GreenTech

Plasma treatment enhances electrode material for fuel cells in industry, homes and vehicles

Midjourney generative AI’s impression of impurities harbored by a structure made up of carbon atoms. Credit: Midjourney, prompted by Skoltech PR

Researchers from Skoltech and their colleagues have improved the properties of a carbon-based electrode material by exposing it to air plasma. Such treatment turned out to enhance electrode performance, which is the limiting factor for high-tech energy sources—particularly fuel cells.

These are a promising technology for cleaner and more efficient electrical power generation. Published in the Journal of Electroanalytical Chemistry, the study even shows that the cheaper-to-make air plasma is better-suited for processing the carbon material than pure nitrogen or oxygen plasma.

One way to make burning natural gas cleaner is to use fuel cells. These are devices that technically do not burn the fuel but rather oxidize it in a different manner. That process is friendlier to the environment, because it produces more useful power, less greenhouse gases and emits no pollutants such as nitrogen oxides, sulfur dioxide, and aerosol particles.

Fuel cells are used to power industrial facilities and homes, particularly in remote off-grid locations and where backup power is needed. Another application is generating electricity for space probes, submarines, industrial trucks operating in refrigerated spaces, and the more conventional vehicles such as cars, buses, trains, and boats. The main advantages of the technology are its efficiency, resilience, and sustainability.

The biggest challenges are coping with the high operating temperature of fuel cells and refining the advanced materials used in their three principal components: the positive and negative electrodes and the ceramic electrolyte layer between them, which facilitates the chemical reaction that yields useful energy. Previously, Skoltech researchers manufactured an intricately shaped electrolytic component for solid-oxide fuel cells. The new study tinkers with one of the common anode materials to improve it.

“Anodes in solid-oxide fuel cells are made of various forms of carbon, and the catalytic activity of those materials puts a limitation on the rate of the reaction in the cell that supplies power. We seek ways to boost catalytic activity by incorporating foreign atoms, called defects, into the carbon electrode. This is referred to as defect engineering,” says the lead author of the study, Assistant Professor Stanislav Evlashin of Skoltech Materials.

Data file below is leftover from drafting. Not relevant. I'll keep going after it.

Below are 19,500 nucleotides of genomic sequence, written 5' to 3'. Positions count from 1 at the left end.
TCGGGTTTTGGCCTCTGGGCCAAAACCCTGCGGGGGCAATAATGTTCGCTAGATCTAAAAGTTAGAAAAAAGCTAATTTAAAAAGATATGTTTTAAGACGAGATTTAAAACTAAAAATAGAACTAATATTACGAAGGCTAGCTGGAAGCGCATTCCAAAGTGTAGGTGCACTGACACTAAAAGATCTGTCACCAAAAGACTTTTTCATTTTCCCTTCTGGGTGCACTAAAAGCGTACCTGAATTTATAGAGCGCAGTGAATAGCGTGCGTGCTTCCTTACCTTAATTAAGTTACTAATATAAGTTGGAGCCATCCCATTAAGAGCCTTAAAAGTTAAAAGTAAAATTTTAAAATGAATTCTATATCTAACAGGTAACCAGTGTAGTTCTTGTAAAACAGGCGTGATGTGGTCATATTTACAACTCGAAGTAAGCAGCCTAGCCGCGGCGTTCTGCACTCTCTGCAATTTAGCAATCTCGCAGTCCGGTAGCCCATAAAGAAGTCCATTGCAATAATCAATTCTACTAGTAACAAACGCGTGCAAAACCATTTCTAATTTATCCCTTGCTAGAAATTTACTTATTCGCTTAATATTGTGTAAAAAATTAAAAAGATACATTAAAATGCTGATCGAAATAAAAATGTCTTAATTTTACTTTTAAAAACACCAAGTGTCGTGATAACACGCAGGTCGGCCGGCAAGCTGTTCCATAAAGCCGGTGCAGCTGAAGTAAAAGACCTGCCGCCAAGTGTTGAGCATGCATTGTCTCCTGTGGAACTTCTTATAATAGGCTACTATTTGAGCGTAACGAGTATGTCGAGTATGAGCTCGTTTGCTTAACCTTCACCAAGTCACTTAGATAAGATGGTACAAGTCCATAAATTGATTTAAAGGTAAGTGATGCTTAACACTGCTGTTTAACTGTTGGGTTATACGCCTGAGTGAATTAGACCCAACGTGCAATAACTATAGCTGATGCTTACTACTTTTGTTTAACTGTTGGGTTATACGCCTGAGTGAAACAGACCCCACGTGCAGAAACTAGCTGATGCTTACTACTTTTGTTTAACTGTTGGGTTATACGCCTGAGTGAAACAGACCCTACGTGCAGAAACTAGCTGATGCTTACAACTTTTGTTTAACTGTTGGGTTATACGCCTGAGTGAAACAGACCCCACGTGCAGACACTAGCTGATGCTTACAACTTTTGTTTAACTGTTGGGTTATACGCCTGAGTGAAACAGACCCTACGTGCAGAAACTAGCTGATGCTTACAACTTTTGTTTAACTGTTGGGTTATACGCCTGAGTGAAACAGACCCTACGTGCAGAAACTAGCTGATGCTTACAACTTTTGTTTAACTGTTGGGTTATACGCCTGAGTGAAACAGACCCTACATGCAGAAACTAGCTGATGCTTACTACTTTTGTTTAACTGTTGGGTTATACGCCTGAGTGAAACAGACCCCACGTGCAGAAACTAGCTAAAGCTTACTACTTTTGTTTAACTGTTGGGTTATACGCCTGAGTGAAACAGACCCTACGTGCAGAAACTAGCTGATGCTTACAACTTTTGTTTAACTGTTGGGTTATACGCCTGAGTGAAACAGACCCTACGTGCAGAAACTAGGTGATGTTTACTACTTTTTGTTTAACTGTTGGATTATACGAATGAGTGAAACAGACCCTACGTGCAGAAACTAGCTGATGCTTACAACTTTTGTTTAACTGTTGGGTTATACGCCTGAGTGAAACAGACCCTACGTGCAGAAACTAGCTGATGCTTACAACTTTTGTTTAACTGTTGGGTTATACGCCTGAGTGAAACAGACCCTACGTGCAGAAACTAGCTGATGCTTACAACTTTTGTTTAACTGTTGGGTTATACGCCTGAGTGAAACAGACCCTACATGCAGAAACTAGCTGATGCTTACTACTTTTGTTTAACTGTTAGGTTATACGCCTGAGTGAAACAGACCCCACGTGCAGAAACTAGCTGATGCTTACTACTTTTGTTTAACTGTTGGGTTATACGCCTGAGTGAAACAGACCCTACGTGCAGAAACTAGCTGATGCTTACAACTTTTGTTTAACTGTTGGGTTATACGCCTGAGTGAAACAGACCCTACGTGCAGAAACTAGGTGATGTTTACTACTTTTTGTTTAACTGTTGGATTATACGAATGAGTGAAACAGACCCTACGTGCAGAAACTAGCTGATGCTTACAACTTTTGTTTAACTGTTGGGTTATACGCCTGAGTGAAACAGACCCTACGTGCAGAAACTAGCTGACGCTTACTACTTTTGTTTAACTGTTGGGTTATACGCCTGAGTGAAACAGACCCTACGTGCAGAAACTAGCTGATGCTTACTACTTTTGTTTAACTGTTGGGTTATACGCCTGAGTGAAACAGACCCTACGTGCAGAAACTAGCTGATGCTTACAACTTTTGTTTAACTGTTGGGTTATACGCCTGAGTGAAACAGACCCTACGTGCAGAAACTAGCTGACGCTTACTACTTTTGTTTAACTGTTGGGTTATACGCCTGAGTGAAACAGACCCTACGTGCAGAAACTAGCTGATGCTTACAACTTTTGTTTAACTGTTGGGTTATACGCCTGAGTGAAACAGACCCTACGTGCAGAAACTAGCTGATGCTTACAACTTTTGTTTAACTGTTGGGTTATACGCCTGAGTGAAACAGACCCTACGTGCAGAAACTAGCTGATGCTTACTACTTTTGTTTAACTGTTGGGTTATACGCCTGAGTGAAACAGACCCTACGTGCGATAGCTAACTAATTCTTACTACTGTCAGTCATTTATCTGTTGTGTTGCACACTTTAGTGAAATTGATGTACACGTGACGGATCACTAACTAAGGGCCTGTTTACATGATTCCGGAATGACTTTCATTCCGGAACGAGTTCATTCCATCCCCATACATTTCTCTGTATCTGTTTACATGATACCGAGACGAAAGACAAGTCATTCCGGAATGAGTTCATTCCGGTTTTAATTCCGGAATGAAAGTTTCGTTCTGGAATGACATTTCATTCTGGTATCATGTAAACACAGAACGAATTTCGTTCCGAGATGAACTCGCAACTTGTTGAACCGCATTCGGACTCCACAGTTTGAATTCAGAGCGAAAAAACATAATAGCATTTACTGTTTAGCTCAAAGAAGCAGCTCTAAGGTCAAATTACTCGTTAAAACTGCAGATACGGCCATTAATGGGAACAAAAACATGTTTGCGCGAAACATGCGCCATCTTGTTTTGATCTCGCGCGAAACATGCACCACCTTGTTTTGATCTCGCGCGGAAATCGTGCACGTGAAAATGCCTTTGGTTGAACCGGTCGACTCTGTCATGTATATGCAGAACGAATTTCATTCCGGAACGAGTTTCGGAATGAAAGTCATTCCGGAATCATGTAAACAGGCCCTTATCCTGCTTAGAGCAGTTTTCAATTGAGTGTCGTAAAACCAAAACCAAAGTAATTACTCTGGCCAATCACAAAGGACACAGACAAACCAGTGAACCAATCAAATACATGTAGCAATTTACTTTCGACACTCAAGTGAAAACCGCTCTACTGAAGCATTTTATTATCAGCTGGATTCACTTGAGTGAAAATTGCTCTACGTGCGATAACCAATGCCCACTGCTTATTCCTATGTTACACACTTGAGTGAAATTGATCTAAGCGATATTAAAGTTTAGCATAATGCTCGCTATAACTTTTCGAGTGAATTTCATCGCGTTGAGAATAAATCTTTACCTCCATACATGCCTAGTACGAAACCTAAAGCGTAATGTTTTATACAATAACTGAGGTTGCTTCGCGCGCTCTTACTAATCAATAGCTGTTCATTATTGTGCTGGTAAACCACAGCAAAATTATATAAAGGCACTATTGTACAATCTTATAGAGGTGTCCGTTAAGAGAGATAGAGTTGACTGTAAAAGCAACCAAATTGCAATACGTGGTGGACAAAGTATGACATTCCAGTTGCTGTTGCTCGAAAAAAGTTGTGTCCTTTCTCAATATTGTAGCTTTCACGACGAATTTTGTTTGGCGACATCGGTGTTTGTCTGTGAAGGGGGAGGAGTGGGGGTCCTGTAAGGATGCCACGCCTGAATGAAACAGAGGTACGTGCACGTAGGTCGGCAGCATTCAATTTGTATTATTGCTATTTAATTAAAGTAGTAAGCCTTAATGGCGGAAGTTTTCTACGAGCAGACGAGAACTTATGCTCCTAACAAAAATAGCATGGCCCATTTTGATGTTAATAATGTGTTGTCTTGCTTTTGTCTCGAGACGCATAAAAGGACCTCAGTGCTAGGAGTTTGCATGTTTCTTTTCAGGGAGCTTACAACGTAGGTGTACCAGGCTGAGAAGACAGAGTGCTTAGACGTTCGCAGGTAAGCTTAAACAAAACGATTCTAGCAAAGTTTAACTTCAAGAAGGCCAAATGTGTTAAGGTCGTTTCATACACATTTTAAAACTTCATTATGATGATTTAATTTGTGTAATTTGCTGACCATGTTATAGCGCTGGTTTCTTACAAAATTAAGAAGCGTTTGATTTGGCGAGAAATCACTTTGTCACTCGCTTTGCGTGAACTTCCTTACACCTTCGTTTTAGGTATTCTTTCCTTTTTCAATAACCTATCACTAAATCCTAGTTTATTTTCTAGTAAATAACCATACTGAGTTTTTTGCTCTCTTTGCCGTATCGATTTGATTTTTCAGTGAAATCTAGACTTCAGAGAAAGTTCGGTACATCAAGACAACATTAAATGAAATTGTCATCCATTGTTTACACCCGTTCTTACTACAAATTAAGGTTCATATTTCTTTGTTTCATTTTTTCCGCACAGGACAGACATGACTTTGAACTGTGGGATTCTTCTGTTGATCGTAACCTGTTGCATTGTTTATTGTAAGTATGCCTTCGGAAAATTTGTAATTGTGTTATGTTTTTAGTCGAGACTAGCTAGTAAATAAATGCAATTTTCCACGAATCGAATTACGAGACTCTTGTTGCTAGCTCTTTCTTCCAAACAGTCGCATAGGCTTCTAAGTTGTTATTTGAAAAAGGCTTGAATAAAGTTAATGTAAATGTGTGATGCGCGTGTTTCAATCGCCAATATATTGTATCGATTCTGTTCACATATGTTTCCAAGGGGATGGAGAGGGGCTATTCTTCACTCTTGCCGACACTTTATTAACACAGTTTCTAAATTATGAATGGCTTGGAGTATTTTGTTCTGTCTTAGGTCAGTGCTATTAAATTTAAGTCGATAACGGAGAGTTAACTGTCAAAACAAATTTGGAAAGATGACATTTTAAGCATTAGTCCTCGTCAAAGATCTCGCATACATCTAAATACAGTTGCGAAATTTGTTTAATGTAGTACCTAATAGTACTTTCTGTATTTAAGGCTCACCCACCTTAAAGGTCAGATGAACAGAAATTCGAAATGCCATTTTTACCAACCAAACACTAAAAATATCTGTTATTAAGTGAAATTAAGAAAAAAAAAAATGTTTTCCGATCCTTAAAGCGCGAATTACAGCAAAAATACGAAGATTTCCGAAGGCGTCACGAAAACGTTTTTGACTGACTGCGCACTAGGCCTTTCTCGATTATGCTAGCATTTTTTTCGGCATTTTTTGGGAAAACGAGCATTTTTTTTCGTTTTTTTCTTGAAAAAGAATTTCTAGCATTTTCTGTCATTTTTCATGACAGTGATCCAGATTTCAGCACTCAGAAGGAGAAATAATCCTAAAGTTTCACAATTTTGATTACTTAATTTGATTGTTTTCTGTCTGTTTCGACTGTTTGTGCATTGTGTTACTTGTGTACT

“In this study, we introduce oxygen and nitrogen atoms in various proportions into highly oriented pyrolytic graphite and one other carbon-based material by exposing them to plasma of distinct compositions.”

To modify the electrode material, the team subjected it to a direct current discharge that formed plasma in a chamber filled alternately with pure nitrogen, pure oxygen, and ordinary air. The latter of the three performed the best, which is good news because the pure gases are obviously more expensive.

In general, this defect engineering approach is more economical than the existing alternatives: carbon doped with ruthenium oxide or with platinum. The new technique is also handy in that the oxygen and nitrogen inclusions can be introduced during the original material’s manufacture, without the need for an additional post-processing stage, which is necessary for ruthenium oxide and platinum doping.

As far as the effect on catalytic activity goes, plasma treatment improved the material’s properties enough to put electrodes made of it fairly close to those using noble metals.

The findings show that the defect engineering approach can significantly improve the resulting electrochemical characteristics of the material without incorporating additional materials or steps of production. Once the researchers learn to insert defects during the process of material synthesis in a controlled manner, the produced materials can immediately be used in the manufacture of current sources.

More information:
S.A. Evlashin et al, Influence of plasma treatment on the oxygen reduction reaction performance of graphene-based materials, Journal of Electroanalytical Chemistry (2024). DOI: 10.1016/j.jelechem.2024.118091

Provided by
Skolkovo Institute of Science and Technology

Citation:
Plasma treatment enhances electrode material for fuel cells in industry, homes and vehicles (2024, April 22)
retrieved 23 April 2024
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